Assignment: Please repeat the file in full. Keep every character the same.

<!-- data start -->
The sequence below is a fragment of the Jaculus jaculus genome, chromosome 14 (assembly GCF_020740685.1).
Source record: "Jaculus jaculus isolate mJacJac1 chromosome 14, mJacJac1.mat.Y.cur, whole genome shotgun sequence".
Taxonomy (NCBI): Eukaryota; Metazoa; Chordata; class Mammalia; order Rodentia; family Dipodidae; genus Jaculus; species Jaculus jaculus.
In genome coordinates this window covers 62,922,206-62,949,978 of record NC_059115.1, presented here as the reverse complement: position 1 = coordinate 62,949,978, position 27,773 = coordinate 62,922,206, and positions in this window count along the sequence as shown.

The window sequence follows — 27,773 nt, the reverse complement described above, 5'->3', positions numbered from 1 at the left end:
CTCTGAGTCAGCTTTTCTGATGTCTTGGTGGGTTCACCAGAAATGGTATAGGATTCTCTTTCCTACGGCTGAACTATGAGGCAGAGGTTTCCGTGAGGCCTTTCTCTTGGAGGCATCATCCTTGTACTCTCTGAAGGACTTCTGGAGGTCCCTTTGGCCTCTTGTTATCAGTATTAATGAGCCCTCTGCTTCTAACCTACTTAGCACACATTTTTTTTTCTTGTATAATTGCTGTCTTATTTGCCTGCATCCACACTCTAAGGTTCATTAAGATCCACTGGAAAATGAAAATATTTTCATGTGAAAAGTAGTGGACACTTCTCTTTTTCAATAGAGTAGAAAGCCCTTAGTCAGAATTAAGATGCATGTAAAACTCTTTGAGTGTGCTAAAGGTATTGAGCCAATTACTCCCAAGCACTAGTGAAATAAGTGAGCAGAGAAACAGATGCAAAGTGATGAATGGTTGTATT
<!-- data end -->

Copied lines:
The sequence below is a fragment of the Jaculus jaculus genome, chromosome 14 (assembly GCF_020740685.1).
Source record: "Jaculus jaculus isolate mJacJac1 chromosome 14, mJacJac1.mat.Y.cur, whole genome shotgun sequence".
Taxonomy (NCBI): Eukaryota; Metazoa; Chordata; class Mammalia; order Rodentia; family Dipodidae; genus Jaculus; species Jaculus jaculus.
In genome coordinates this window covers 62,922,206-62,949,978 of record NC_059115.1, presented here as the reverse complement: position 1 = coordinate 62,949,978, position 27,773 = coordinate 62,922,206, and positions in this window count along the sequence as shown.

The window sequence follows — 27,773 nt, the reverse complement described above, 5'->3', positions numbered from 1 at the left end:
CTCTGAGTCAGCTTTTCTGATGTCTTGGTGGGTTCACCAGAAATGGTATAGGATTCTCTTTCCTACGGCTGAACTATGAGGCAGAGGTTTCCGTGAGGCCTTTCTCTTGGAGGCATCATCCTTGTACTCTCTGAAGGACTTCTGGAGGTCCCTTTGGCCTCTTGTTATCAGTATTAATGAGCCCTCTGCTTCTAACCTACTTAGCACACATTTTTTTTTCTTGTATAATTGCTGTCTTATTTGCCTGCATCCACACTCTAAGGTTCATTAAGATCCACTGGAAAATGAAAATATTTTCATGTGAAAAGTAGTGGACACTTCTCTTTTTCAATAGAGTAGAAAGCCCTTAGTCAGAATTAAGATGCATGTAAAACTCTTTGAGTGTGCTAAAGGTATTGAGCCAATTACTCCCAAGCACTAGTGAAATAAGTGAGCAGAGAAACAGATGCAAAGTGATGAATGGTTGTATT